Discussion:
CP/M (Z80) specific software for Apple II?
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d***@gmail.com
2012-08-31 04:49:29 UTC
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Hi,
The latest version of AppleWin has emulation for Microsoft CP/M SoftCard, which is very nice addition.
So far I managed to find and boot CP/M and it works fine. The GBASIC seems to support the Apple II graphics modes and probably other Apple II specific features.

I remember having back in 1992 a CP/M SoftCard clone but I abandonned it fast and sold it, because most of the software I had was Word Processors and DataBases in text modes. I remember business used the Z80 card a lot and mostly ignored the 6502 software. The Apple II owners instead of buying new computer, bought Z80 card and used the business software for CP/M.

So my question is - is there any CP/M (Z80) software that utilizes the Apple II sound, graphics and input capabilities (Joystick, Tape). I would love to see the games/applications that I wasn't able to run until now, because they required Z80. I know using Apple II features makes the specific CP/M software unusable on other CP/M configurations, because CP/M used text terminal for portability, but still there are may be some software written for this combination, except the MBASIC and GBASIC available on the CPM boot disk.

P.S. Video of me running CP/M -

Michael J. Mahon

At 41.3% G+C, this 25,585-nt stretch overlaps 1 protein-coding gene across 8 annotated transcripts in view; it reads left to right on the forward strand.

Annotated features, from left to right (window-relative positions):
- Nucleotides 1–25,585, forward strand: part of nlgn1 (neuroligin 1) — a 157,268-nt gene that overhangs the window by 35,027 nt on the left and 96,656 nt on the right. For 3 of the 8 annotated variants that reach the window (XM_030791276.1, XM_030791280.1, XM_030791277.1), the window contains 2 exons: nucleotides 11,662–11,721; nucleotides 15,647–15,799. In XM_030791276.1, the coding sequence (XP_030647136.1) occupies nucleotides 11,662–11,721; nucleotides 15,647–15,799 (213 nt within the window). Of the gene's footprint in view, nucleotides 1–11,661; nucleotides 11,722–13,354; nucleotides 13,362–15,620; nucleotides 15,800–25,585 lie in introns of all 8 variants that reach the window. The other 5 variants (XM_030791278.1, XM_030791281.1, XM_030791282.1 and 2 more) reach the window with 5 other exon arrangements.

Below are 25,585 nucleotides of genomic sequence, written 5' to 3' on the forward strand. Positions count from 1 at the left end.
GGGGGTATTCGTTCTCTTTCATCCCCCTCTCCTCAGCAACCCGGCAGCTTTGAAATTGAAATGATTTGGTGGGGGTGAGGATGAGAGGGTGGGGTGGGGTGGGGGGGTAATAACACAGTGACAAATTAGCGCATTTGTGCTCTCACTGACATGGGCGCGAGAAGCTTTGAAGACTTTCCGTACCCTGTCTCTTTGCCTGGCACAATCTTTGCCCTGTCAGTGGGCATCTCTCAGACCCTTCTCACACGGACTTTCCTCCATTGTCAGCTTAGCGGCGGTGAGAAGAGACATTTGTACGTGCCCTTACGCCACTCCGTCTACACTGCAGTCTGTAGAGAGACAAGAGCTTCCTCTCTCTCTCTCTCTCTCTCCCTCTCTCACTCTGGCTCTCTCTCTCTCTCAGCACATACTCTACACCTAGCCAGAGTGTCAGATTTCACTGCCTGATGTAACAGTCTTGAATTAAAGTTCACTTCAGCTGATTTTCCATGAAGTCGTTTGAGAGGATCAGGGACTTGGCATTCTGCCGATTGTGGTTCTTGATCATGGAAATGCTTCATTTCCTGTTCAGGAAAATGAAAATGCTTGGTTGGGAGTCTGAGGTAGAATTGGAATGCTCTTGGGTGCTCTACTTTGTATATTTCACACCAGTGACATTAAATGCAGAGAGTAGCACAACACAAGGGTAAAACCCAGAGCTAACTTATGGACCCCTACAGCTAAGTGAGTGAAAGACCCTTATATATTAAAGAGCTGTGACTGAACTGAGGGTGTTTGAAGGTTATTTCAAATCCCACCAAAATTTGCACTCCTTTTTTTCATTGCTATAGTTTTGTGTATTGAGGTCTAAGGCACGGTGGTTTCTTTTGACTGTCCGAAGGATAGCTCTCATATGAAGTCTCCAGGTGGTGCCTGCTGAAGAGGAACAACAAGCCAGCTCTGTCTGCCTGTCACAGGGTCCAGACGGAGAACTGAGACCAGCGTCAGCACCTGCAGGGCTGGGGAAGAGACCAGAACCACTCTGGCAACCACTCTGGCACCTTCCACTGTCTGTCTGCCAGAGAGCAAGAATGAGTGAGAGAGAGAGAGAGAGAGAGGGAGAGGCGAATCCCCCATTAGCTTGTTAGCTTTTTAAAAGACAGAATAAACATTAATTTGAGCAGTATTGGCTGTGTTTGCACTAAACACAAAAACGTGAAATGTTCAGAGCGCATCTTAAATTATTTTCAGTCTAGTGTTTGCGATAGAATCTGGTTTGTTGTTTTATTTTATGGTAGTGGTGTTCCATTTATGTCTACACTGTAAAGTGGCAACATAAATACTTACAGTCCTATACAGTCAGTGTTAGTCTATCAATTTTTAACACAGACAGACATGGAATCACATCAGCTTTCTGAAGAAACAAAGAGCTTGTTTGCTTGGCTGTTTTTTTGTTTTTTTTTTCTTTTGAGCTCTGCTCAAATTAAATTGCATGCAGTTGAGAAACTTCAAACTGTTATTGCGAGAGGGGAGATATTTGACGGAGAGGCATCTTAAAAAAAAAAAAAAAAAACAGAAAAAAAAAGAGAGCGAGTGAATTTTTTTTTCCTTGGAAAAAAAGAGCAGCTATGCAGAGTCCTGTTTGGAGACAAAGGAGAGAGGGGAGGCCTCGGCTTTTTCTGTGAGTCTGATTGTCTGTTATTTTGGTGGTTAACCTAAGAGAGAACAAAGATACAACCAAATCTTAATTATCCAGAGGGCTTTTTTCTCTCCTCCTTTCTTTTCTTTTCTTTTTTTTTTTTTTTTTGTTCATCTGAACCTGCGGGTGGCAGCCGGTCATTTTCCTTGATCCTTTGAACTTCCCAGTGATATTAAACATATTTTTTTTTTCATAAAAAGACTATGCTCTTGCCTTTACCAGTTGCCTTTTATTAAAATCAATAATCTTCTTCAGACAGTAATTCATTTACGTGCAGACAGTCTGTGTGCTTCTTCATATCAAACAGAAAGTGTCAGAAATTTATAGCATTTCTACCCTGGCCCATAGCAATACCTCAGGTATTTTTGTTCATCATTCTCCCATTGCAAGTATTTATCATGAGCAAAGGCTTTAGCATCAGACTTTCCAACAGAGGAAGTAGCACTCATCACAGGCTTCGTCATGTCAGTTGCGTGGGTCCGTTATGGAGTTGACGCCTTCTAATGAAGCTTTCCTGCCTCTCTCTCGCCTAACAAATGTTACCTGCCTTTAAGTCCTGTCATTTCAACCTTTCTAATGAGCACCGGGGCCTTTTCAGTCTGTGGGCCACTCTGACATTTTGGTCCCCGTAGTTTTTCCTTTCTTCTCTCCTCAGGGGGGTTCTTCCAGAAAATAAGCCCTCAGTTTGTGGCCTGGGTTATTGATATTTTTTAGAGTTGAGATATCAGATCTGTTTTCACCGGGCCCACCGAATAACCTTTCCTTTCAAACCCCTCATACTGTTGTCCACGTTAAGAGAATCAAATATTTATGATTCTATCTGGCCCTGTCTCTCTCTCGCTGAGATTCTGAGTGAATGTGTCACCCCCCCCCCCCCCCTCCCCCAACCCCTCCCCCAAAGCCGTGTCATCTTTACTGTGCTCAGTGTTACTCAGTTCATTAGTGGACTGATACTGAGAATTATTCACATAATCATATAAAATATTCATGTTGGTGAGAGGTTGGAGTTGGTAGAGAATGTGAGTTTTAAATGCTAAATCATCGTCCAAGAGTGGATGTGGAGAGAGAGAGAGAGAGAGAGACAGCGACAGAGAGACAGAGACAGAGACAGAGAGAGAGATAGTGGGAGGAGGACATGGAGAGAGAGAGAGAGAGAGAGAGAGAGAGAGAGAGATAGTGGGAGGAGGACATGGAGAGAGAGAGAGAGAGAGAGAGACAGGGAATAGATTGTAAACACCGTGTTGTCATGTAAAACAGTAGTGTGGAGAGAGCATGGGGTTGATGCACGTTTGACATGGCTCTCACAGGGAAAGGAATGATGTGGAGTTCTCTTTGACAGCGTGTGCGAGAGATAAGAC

2012-08-31 18:12:09 UTC
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Post by d***@gmail.com
Hi,
The latest version of AppleWin has emulation for Microsoft CP/M SoftCard,
which is very nice addition.
So far I managed to find and boot CP/M and it works fine. The GBASIC
seems to support the Apple II graphics modes and probably other Apple II specific features.
I remember having back in 1992 a CP/M SoftCard clone but I abandonned it
fast and sold it, because most of the software I had was Word Processors
and DataBases in text modes. I remember business used the Z80 card a lot
and mostly ignored the 6502 software. The Apple II owners instead of
buying new computer, bought Z80 card and used the business software for CP/M.
In fact, the Apple II with a Softcard became the most popular platform for
running CP/M!
Post by d***@gmail.com
So my question is - is there any CP/M (Z80) software that utilizes the
Apple II sound, graphics and input capabilities (Joystick, Tape). I would
love to see the games/applications that I wasn't able to run until now,
because they required Z80. I know using Apple II features makes the
specific CP/M software unusable on other CP/M configurations, because
CP/M used text terminal for portability, but still there are may be some
software written for this combination, except the MBASIC and GBASIC
available on the CPM boot disk.
Except for text-oriented games, I think you'll find that the CP/M landscape
was not arcade oriented. ;-)

Since the Apple II was the only widely sold CP/M platform with game
graphics capabilities, and since non-CP/M Apples were a much larger market,
there was no incentive to develop graphical games for the Apple that
depended on the Softcard. In addition, the 6502 was faster than the
Softcard Z80.
Post by d***@gmail.com
P.S. Video of me running CP/M - http://youtu.be/ulQ4CWBfR_g
---
-michael - NadaNet 3.1 and AppleCrate II: http://home.comcast.net/~mjmahon
Michael Black
2012-08-31 18:40:05 UTC
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Post by Michael J. Mahon
Since the Apple II was the only widely sold CP/M platform with game